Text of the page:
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Publication numberUS4346014 A
Publication typeGrant
Application numberUS 06/255,605
Publication dateAug 24, 1982
Filing dateApr 20, 1981
Priority dateApr 20, 1981
Fee statusPaid
Publication number06255605, 255605, US 4346014 A, US 4346014A, US-A-4346014, US4346014 A, US4346014A
InventorsJoseph A. Piucci, Kurt Goltz
Original AssigneePennwalt Corporation
Export CitationBiBTeX, EndNote, RefMan
External Links: USPTO, USPTO Assignment, Espacenet
Rolling oil compositions and method of inhibiting carbon smut on batch annealed steel
US 4346014 A
Abstract
Carbon smut on post-annealed cold rolled steel sheet and strip is inhibited by a process using a rolling oil containing from 0.5 to 5% by weight of specific organic nitro compounds in the cold rolling oil. The steel sheet and strip are substantially smut free after batch annealing. Rolling oils and their aqueous emulsions containing the organic nitro inhibitors are also disclosed and claimed.
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Claims(8)
We claim:
1. In a process for producing steel sheet or strip substantially free of carbon smut deposits from cold rolled steel sheet or strip the improvement comprising cold rolling the steel sheet or strip in contact with a rolling oil containing about 0.5 to 5% by weight of one or more organic nitro-compounds selected from the group consisting of 2,4-dinitro benzoic acid, 2,5-dinitro benzoic acid, 3,4-dinitro benzoic acid, 3,5-dinitro benzoic acid, picric acid, 1,3-dinitro benzene, 2,4,6-trinitro toluene, 3,5-dinitro salicylic acid, 2-amino-6- nitrobenzothiazole, poly glycol ester of 3,5-dinitro benzoic acid, dimethyl octyne diol ester of 3,5-dinitro benzoic acid, 2,4,7-trinitro-9-fluorenone and 1,5-difluoro-2,4-dinitro benzene and thereafter without further treatment batch annealing the steel strip.
2. The process of claim 1 in which the amount of the organic nitro compound carbon smut inhibitor in the rolling oil ranges from about 1 to 5% by weight based on the mixture of organic nitro compound and rolling oil.
3. The process of claim 1 in which the rolling oil containing the organic nitro compound carbon smut inhibitor is emulsified in water.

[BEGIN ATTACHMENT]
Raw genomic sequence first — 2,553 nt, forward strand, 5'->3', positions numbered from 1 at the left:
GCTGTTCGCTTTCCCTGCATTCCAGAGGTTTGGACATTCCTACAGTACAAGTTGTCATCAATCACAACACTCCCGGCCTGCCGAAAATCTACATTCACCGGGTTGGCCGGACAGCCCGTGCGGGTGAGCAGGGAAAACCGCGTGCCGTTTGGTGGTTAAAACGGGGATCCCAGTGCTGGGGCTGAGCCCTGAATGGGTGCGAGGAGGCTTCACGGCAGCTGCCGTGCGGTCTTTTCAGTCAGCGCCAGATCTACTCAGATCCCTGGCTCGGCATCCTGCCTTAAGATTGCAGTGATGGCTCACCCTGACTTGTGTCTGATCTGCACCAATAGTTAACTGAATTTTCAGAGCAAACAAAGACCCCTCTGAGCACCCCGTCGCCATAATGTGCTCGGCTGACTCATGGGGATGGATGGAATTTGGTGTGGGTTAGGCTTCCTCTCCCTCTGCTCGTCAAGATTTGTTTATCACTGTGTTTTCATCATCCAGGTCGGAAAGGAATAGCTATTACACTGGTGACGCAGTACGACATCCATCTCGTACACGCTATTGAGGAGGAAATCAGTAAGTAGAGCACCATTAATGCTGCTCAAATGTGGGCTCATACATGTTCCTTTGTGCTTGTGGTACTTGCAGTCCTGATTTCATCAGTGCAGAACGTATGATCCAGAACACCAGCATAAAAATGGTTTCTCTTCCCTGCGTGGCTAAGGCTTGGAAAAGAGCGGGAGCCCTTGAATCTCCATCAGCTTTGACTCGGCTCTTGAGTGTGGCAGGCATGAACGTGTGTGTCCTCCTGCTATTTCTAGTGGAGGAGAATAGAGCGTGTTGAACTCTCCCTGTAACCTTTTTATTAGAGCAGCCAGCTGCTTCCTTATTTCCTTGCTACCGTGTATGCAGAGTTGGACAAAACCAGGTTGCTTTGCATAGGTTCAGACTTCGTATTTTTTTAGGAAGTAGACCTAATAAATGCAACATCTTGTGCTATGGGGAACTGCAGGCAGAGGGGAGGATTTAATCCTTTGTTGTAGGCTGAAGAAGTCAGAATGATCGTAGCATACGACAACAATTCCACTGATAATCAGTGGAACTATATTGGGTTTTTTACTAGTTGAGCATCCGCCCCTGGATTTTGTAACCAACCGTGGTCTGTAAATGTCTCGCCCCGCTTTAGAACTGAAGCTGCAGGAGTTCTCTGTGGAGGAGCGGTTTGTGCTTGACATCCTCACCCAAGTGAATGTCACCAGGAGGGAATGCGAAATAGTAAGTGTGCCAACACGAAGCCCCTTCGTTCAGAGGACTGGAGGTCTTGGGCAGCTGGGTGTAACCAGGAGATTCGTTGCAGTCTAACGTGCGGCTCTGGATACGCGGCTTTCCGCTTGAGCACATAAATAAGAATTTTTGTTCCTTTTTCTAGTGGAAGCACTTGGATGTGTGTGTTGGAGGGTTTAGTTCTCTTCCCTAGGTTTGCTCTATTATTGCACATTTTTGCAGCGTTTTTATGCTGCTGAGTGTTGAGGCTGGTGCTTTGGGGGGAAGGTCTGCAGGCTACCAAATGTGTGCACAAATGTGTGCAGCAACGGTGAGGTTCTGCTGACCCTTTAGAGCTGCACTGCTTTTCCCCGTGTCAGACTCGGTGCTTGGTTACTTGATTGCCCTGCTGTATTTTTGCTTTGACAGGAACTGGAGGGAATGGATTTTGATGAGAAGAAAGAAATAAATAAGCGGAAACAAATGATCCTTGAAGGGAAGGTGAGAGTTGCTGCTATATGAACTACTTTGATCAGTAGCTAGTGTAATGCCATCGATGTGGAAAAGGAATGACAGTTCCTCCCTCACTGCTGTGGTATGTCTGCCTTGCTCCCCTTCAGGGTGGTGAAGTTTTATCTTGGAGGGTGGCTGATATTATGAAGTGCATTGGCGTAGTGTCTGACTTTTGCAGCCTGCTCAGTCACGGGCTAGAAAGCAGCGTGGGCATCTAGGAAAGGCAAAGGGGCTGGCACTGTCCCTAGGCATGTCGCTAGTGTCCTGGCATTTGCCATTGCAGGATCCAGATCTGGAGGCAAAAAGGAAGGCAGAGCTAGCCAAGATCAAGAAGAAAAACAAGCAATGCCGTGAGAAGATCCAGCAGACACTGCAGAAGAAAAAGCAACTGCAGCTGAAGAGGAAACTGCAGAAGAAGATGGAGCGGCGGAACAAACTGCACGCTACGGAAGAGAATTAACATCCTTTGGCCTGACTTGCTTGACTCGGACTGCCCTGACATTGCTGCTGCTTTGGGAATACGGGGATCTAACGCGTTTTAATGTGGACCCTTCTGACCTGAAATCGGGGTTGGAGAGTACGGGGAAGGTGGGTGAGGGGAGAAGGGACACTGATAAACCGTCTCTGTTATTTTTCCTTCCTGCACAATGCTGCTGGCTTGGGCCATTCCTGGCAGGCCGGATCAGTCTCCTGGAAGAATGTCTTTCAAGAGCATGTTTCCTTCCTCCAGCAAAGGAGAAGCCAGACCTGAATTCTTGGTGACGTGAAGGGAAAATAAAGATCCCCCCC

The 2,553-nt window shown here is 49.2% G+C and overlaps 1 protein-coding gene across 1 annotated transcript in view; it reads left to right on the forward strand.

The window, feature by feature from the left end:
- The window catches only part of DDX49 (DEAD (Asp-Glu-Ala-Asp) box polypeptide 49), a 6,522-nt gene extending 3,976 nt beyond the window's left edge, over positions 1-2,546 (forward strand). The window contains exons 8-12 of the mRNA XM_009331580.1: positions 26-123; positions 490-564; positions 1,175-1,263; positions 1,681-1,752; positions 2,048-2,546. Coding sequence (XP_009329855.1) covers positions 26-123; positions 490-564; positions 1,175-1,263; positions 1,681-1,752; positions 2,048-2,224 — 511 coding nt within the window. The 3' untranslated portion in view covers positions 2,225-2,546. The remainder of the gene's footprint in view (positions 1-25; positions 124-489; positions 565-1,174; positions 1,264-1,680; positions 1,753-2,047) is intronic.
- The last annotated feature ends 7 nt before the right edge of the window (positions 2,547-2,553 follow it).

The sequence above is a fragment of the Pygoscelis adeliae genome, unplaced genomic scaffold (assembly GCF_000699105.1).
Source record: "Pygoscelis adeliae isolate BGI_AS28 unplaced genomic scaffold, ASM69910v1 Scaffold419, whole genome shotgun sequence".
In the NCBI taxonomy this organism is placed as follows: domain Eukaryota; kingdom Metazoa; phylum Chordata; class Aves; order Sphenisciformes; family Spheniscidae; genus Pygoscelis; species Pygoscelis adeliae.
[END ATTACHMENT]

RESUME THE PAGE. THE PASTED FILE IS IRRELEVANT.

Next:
4. The process of claim 3 in which the rolling oil comprises 2 to 20% by weight of the mixture of rolling oil and water.
5. The process of claim 1 in which a pH modifier is present in the rolling oil at a concentration of 0 to 8% by weight.
6. The process of claim 1 in which an aliphatic amine of C2 to C12 content is present in the rolling oil at a concentration of 0 to 8% by weight to control acidity.
7. A rolling lubricant for cold rolling steel sheet or strip comprising a rolling oil containing from 0.5 to 5% by weight of one or more members selected from the group consisting of 2,4-dinitro benzoic acid, 2,5-dinitro benzoic acid, 3,4-dinitro benzoic acid, 3,5-dinitro benzoic acid, picric acid, 1,3-dinitro benzene, 2,4,6-trinitro toluene, 3,5-dinitro salicylic acid, 2-amino-6-nitrobenzothiazole, poly glycol ester of 3,5-dinitro benzoic acid, dimethyl octyne diol ester of 3,5-dinitro benzoic acid, 2,4,7-trinitro-9-fluorenone and 1,5-difluoro-2,4-dinitro benzene.
8. An aqueous emulsion of the rolling lubricant of claim 7 at a concentration of 0.5 to 15% by weight of rolling lubricant based on the combined weight of rolling lubricant and water.
Description
BACKGROUND OF INVENTION

In the manufacturing of automotive and appliance grade steel sheet and strip, red hot steel slabs are hot reduced in one or several steps into a steel band of about 1/4" thickness. In this operation, a heavy mill scale of iron oxides forms on the steel which has to be removed by acid pickling. This operation leads to considerable losses of metal from the surface. For further reduction, the surface area is increased manyfold and hot rolling becomes impractical. Therefore, the hot band is reduced further by cold rolling. For this step, it is essential to employ a rolling oil to reduce friction and to facilitate a larger cross sectional reduction. Cold rolling of carbon steel introduces work hardening, which can be considerable in modern multi-stand mills. Too much hardening renders the sheet metal unsuitable for further forming operations, be it tight bending, deep drawing, punching or further gauge reduction. To remove the excess hardness, the steel has to be annealed by heating it for about 10 to 12 hours to temperatures between 1000 and 1400 F. in a reducing atmosphere.